A bunch of Women: ... who love to sing. That's the motto of the Forest-Aires, a women's chorus, celebrating its 40th anniversary next month.
They're my musical family, says Nancy McCullough, of Anderson Township, a member for 33 years. The 35 singers award scholarship money to high schoolers for voice lessons. To date, 183 students have won awards.
Forest-Aires was founded in 1962 in Anderson Township, by ladies in the Forest Hills PTA. Today, members come from all across the Tristate.
The choreographed anniversary show, directed by Ruth Shawver, will feature music and costumes from the past 40 years. Performances are at 8 p.m. April 12-13, in Anderson High School auditorium. For information: 474-6069.
Stars of chamber music: Superstar clarinetist Richard Stoltzman is one of the stars coming to the Cincinnati Chamber Music Society's 2002-03 season.
The season opens Oct. 22 with the Artemis Quartet. On Dec. 3, Mr. Stoltzman, who grew up in Cincinnati, will perform with the American String Quartet.
Other artists are the Claremont Trio (Feb. 4); the Alexander Quartet (March 4) and cellist Gary Hoffman with pianist Philippe Bianconi (April 29.)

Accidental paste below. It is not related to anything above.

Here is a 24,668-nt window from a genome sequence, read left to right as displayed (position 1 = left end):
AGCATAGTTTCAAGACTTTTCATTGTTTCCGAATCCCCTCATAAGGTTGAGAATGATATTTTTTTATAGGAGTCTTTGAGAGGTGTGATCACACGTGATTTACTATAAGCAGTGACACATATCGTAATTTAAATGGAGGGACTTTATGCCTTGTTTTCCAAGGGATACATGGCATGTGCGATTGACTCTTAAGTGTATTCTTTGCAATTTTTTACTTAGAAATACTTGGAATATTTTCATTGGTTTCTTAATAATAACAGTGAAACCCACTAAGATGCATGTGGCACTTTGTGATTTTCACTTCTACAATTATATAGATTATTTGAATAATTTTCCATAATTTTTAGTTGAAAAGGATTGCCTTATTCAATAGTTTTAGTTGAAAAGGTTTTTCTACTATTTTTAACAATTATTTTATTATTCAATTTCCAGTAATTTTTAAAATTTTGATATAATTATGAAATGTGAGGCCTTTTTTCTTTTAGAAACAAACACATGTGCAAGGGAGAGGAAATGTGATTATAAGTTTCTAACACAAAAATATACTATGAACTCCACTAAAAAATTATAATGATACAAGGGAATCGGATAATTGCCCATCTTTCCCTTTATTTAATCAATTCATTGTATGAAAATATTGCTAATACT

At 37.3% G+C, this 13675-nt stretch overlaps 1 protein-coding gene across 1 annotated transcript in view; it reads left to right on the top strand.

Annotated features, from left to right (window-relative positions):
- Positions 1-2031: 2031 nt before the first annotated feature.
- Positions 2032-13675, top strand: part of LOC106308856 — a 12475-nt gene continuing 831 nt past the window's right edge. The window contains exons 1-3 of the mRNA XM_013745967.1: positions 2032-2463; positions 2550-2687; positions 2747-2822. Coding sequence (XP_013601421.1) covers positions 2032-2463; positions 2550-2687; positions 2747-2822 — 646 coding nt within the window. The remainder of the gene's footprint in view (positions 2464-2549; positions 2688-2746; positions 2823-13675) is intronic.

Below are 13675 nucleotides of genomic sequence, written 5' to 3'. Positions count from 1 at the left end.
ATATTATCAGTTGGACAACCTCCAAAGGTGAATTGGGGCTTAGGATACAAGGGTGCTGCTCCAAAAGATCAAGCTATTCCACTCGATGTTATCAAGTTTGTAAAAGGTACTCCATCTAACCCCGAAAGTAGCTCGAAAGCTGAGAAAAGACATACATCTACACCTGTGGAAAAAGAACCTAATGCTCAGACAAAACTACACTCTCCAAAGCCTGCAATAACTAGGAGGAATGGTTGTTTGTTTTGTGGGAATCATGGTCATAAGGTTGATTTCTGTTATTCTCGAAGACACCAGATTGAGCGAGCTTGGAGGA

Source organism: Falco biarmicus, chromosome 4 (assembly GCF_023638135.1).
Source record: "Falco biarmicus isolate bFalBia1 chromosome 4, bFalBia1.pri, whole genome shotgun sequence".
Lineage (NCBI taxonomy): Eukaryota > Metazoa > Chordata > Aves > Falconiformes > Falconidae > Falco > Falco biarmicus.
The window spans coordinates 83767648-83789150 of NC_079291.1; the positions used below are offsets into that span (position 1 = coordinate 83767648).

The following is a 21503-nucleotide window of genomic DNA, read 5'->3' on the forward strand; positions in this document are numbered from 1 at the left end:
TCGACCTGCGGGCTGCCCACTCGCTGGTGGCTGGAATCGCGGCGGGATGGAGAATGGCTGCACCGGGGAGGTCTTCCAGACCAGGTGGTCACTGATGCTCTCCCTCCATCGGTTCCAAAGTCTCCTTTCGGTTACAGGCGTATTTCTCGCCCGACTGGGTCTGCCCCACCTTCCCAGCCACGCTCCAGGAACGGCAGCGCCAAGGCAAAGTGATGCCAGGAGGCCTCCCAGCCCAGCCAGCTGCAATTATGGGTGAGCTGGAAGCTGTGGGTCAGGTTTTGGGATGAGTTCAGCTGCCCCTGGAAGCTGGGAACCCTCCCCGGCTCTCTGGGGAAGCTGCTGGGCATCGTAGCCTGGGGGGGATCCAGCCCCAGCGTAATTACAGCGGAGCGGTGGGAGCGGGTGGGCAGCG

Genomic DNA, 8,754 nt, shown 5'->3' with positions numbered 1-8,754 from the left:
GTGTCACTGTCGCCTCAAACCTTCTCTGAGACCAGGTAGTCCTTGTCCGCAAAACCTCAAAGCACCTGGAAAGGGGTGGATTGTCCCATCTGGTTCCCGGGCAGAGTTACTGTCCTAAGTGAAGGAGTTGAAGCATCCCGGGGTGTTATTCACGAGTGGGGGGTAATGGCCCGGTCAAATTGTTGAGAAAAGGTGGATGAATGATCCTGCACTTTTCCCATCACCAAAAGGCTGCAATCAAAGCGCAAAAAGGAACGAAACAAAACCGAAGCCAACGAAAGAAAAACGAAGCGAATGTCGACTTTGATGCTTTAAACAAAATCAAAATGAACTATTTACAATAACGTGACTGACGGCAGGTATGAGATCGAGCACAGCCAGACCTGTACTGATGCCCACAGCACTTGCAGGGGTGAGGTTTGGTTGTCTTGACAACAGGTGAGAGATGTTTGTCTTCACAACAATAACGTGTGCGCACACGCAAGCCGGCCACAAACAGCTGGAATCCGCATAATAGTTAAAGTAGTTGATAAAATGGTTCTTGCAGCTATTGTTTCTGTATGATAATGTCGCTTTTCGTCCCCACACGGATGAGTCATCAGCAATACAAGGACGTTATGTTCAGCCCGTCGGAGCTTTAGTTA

The next Chamber Music Society concert is 8 p.m. April 9, with the Grammy-winning Emerson Quartet.
Concerts are held in Corbett Auditorium, University of Cincinnati. Tickets: 533-0451 or 556-4183.
Here's the deal: Music director Paavo Jarvi has been jazzing things up at the Cincinnati Symphony Orchestra lately. He partied with about 200 college students after his concert on March 8 at Music Hall.
Saturday, a new young adult group at the CSO presents a card party, What's the Deal? in Corbett Tower, following a concert that includes Stravinsky's The Card Party.
Maestro Jarvi is expected to attend for casino games, prizes, food and live music. Concert and party: $25. Deadline: Tuesday. 744-3590.
Kudos: The University of Cincinnati College-Conservatory of Music opera department has again scored big wins in the National Opera Association Video Competition. The Rape of Lucretia and The Mother of Us All took first-place honors.
Spring break in Dubai: A group of CCM opera singers and faculty left Monday for Dubai, the United Arab Emirates, where they will put on a production of Mozart's Cosi fan tutte, at the invitation of the Dubai Concert Committee. Music director Kelly Hale, acting chair of CCM's opera department, anticipates six performances, ending with one in Cairo on the way home. They return March 24.
Contact Janelle Gelfand at 768-8382; fax: 768-8330; e-mail: email@example.com.